AVAILABLE ON BLU-RAY AND DVD
RUNNING TIME: 69 mins
REVIEWED BY: Dr Lenera, Official HCF Critic
Nurse Betsy is hired to care for Jessica the wife of Paul Holland, a sugar plantation owner on the Caribbean island of Saint Sebastian, which is home to a small white community and descendants of African slaves. Once there, she learns that Jessica’s spinal cord was irreparably damaged by a tropical fever, leaving her totally speechless and with no will power. Betsy also meets Wesley Rand, Paul’s alcoholic half-brother and employee who hates Paul for some reason. Jessica begins to fall for Paul and sets out to cure Jessica for him – which means being entangled in the local customs as well as the family’s sordid past.…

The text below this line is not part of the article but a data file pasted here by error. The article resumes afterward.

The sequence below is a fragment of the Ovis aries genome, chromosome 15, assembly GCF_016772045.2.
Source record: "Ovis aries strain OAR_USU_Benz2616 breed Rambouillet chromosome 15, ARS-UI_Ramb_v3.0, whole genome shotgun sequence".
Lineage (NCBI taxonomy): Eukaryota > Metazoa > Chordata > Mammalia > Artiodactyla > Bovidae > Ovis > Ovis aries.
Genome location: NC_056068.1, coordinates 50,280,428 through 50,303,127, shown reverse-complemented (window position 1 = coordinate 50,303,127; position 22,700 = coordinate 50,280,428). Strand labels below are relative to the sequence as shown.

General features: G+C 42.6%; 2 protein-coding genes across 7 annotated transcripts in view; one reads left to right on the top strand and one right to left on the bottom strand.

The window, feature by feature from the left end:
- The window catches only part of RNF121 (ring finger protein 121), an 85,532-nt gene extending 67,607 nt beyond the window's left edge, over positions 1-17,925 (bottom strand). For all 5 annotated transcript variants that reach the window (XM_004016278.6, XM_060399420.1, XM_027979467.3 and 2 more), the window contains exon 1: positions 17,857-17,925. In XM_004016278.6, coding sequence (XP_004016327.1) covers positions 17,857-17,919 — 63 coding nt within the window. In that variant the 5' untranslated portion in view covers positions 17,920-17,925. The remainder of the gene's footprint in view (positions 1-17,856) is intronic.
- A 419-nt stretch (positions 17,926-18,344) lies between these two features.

I usually watch a film and then write the majority of my review immediately after, but sometimes I’ll view one late at night taking notes, then do the write-up in the morning. And late at night was definitely the perfect time to view this second of producer Val Lewton’s series of highly subtle, moody micro-budgeted horror movies. As I sit here beginning to bash this review out, I can still feel, indeed almost touch the astonishing atmosphere that Lewton and director Jacques Tourneur were able to conjure up, atmosphere that wafted through my bedroom creepily yet also somehow soothingly last night as I watched it – and yet if you boil it down all you really get are the sounds of rustling trees, cooing birds, distant drums, and a hell of a lot of the two main female characters wondering about at night around a house or through cornfields while the day-for-night technique employed means that it doesn’t even feel like night time most of the time. But the thing is I never tire of this kind of stuff, the Gothic horror lover in me can never get enough of ladies in white nightgowns stupidly going up some sinister stairs or down a forbidding corridor. Of course the title may be misleading. There is a probable zombie in the film, one of the screen’s most frightening even though this was made two and a half decades before the living dead in movies became flesh eaters [thanks to George Romero], but whether the person named Jessica is actually undead is left up to the viewer to decide in this in what is really quite an ambiguous piece. While Cat People is undoubtedly a minor classic with a great deal of interest and to praise, and with some incredible scenes, for me I Walked With A Zombie is a more fully achieved work from beginning to end, the Lewton style now fully formed in what is a darkly beautiful artistic endeavour with a distinct and distinctly appealing political subtext that’s unusual for the time.